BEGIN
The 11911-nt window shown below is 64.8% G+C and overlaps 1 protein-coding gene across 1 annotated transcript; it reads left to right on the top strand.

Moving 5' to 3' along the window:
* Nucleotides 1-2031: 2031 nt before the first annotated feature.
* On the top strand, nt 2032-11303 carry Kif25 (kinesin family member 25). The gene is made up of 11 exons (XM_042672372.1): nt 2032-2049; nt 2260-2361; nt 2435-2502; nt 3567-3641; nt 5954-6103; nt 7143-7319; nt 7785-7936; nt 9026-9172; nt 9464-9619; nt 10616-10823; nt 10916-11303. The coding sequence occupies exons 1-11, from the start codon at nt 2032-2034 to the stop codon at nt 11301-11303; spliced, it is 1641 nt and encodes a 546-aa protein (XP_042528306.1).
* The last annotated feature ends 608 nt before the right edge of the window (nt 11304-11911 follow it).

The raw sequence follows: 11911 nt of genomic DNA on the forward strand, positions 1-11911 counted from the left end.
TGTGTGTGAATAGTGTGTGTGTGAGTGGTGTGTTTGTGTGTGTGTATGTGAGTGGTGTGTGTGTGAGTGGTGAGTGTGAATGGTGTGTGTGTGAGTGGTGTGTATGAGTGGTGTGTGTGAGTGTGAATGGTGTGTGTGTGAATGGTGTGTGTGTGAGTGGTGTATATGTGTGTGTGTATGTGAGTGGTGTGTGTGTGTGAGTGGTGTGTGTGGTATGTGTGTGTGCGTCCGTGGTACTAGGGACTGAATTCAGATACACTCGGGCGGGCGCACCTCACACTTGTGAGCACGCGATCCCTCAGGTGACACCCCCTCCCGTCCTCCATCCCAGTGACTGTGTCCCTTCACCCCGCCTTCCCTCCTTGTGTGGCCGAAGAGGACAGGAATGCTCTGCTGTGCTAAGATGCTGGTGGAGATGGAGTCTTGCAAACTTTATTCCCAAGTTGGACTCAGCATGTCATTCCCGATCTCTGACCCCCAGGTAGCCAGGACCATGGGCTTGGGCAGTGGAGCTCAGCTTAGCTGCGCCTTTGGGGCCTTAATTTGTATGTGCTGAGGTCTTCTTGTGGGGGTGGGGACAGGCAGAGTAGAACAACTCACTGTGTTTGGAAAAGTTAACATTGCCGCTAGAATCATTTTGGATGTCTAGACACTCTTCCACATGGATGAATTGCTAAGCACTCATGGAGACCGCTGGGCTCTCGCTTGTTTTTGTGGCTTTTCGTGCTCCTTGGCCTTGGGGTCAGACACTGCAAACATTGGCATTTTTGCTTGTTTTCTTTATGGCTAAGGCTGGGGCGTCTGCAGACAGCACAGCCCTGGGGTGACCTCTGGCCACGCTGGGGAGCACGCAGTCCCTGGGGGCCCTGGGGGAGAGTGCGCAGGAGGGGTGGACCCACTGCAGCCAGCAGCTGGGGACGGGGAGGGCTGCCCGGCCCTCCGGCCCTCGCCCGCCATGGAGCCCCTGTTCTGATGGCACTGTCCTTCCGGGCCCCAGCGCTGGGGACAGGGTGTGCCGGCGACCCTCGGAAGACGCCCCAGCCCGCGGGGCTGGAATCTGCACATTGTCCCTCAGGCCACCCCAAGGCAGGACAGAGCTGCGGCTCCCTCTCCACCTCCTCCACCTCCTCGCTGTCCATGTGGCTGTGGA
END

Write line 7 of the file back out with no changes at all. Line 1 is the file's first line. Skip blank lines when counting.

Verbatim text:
TGTGTGTGAATAGTGTGTGTGTGAGTGGTGTGTTTGTGTGTGTGTATGTGAGTGGTGTGTGTGTGAGTGGTGAGTGTGAATGGTGTGTGTGTGAGTGGTGTGTATGAGTGGTGTGTGTGAGTGTGAATGGTGTGTGTGTGAATGGTGTGTGTGTGAGTGGTGTATATGTGTGTGTGTATGTGAGTGGTGTGTGTGTGTGAGTGGTGTGTGTGGTATGTGTGTGTGCGTCCGTGGTACTAGGGACTGAATTCAGATACACTCGGGCGGGCGCACCTCACACTTGTGAGCACGCGATCCCTCAGGTGACACCCCCTCCCGTCCTCCATCCCAGTGACTGTGTCCCTTCACCCCGCCTTCCCTCCTTGTGTGGCCGAAGAGGACAGGAATGCTCTGCTGTGCTAAGATGCTGGTGGAGATGGAGTCTTGCAAACTTTATTCCCAAGTTGGACTCAGCATGTCATTCCCGATCTCTGACCCCCAGGTAGCCAGGACCATGGGCTTGGGCAGTGGAGCTCAGCTTAGCTGCGCCTTTGGGGCCTTAATTTGTATGTGCTGAGGTCTTCTTGTGGGGGTGGGGACAGGCAGAGTAGAACAACTCACTGTGTTTGGAAAAGTTAACATTGCCGCTAGAATCATTTTGGATGTCTAGACACTCTTCCACATGGATGAATTGCTAAGCACTCATGGAGACCGCTGGGCTCTCGCTTGTTTTTGTGGCTTTTCGTGCTCCTTGGCCTTGGGGTCAGACACTGCAAACATTGGCATTTTTGCTTGTTTTCTTTATGGCTAAGGCTGGGGCGTCTGCAGACAGCACAGCCCTGGGGTGACCTCTGGCCACGCTGGGGAGCACGCAGTCCCTGGGGGCCCTGGGGGAGAGTGCGCAGGAGGGGTGGACCCACTGCAGCCAGCAGCTGGGGACGGGGAGGGCTGCCCGGCCCTCCGGCCCTCGCCCGCCATGGAGCCCCTGTTCTGATGGCACTGTCCTTCCGGGCCCCAGCGCTGGGGACAGGGTGTGCCGGCGACCCTCGGAAGACGCCCCAGCCCGCGGGGCTGGAATCTGCACATTGTCCCTCAGGCCACCCCAAGGCAGGACAGAGCTGCGGCTCCCTCTCCACCTCCTCCACCTCCTCGCTGTCCATGTGGCTGTGGA